"During World War II experiments with atomic weaponry had to be conducted somewhere, and in the Russian Roulette of selecting a site, about one-third of Benton County, Washington, got the bullet. The boundaries of the Department of Energy's Hanford Atomic Reservation cover a territory which included many small settlements: Allard, Cold Creek, Julia, Riverton, Haven, Rivernita, Wahluke, Watoma, Vernita, Fruitvale, and the towns of Richland and Hanford, and three locations of the town of White Bluffs. Please note that the name Hanford was given to part of this area long before the Hanford Atomic Reserve was established in March, 1943.
This book is not about the second Hanford, for it is well known and has lost most of its wartime mystery. This book is about the people who lived in this part of Benton County long before anyone ever heard of an atomic bomb.
This volume is for all the people who are surprised, and ask with raised eyebrows, "Oh, was there something here before the government took over?" My answer is, "indeed there was!"
It is interesting to speculate what would have happened to the towns if the government hadn't displaced the people. Certainly irrigation would have expanded and more early fruit and vegetables would have come from the valleys. With Priest Rapids Dam, Wanapum Dam, and the extended Grand Coulee Dam projects, the valleys would certainly have all the water they needed. It was the battle to get water to the land at a resonable cost that was the bottom line for the residents of Richland, White Bluffs, and Hanford. The land was good and rich and would grow anything if it could just have water.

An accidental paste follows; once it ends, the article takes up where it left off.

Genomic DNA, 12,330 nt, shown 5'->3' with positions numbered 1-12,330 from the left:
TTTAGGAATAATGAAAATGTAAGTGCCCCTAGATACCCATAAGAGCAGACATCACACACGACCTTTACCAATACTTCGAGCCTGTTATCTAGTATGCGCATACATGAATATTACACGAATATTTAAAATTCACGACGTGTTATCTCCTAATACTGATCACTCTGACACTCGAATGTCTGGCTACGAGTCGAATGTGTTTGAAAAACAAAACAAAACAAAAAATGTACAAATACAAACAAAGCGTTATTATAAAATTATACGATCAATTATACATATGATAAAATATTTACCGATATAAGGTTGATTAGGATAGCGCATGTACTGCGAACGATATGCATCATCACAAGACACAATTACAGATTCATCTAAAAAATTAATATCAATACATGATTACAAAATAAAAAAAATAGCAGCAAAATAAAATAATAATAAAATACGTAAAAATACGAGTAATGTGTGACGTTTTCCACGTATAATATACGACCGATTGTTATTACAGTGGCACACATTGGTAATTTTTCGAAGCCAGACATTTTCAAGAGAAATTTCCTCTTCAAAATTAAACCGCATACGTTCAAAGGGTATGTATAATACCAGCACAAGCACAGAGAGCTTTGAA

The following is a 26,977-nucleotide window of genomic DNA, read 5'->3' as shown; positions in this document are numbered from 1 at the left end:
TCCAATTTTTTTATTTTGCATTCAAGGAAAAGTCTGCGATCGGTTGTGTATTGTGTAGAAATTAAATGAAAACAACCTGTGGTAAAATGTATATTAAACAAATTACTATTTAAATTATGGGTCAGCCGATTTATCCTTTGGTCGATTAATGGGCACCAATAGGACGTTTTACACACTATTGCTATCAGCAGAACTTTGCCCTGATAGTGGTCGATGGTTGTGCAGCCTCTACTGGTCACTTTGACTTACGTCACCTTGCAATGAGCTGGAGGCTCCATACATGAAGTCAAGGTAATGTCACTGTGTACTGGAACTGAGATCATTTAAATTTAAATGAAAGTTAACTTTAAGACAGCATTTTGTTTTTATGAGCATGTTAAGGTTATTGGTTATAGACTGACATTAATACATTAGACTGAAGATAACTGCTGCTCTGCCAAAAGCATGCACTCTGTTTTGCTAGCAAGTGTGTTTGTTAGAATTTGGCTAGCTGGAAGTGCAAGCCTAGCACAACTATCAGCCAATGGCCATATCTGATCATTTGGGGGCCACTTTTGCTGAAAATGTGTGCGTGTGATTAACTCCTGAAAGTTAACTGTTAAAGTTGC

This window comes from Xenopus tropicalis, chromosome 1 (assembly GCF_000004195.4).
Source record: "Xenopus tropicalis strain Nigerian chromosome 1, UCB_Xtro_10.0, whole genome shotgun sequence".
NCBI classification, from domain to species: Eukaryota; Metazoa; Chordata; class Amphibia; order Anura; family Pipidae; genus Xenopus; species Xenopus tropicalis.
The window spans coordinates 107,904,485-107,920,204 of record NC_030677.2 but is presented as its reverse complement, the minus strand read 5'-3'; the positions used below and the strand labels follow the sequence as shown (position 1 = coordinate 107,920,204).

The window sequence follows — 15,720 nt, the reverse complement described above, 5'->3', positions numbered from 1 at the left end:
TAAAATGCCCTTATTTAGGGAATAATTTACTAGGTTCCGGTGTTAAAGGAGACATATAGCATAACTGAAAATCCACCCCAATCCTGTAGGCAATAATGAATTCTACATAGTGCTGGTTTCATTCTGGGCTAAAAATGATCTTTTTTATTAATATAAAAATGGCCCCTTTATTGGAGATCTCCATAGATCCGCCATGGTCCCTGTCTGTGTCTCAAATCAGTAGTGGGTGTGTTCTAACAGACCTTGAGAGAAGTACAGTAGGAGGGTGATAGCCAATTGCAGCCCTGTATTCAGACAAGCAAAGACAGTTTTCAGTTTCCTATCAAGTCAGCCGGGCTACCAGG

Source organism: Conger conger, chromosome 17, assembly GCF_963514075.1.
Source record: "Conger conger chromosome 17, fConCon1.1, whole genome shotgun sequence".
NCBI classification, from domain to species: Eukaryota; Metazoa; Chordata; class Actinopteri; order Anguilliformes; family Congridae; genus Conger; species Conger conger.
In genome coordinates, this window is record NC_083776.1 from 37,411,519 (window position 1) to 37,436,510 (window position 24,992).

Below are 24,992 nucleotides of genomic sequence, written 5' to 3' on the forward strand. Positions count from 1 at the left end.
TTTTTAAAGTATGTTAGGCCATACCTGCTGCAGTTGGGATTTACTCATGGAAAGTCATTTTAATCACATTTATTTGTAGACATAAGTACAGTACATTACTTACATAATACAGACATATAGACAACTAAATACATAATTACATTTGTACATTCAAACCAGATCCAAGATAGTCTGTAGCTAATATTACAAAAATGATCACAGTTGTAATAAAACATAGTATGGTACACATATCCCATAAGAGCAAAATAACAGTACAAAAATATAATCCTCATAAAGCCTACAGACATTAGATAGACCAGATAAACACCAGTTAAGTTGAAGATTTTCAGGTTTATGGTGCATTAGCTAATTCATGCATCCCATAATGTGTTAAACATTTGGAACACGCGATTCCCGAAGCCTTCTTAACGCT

The three towns were not too different from the other small towns from 1900 to 1943. They had gone from boom to bust several times. With the small government subsidies in the late 1930's and with the beginning of World War II, Richland, White Bluffs and Hanford were beginning to prosper again, primarily because of the hardy souls who had remained with their farms and businesses during the depression and had the fortitude and drive to keep fighting for the good life. Their efforts were interrupted by the government in March, 1943."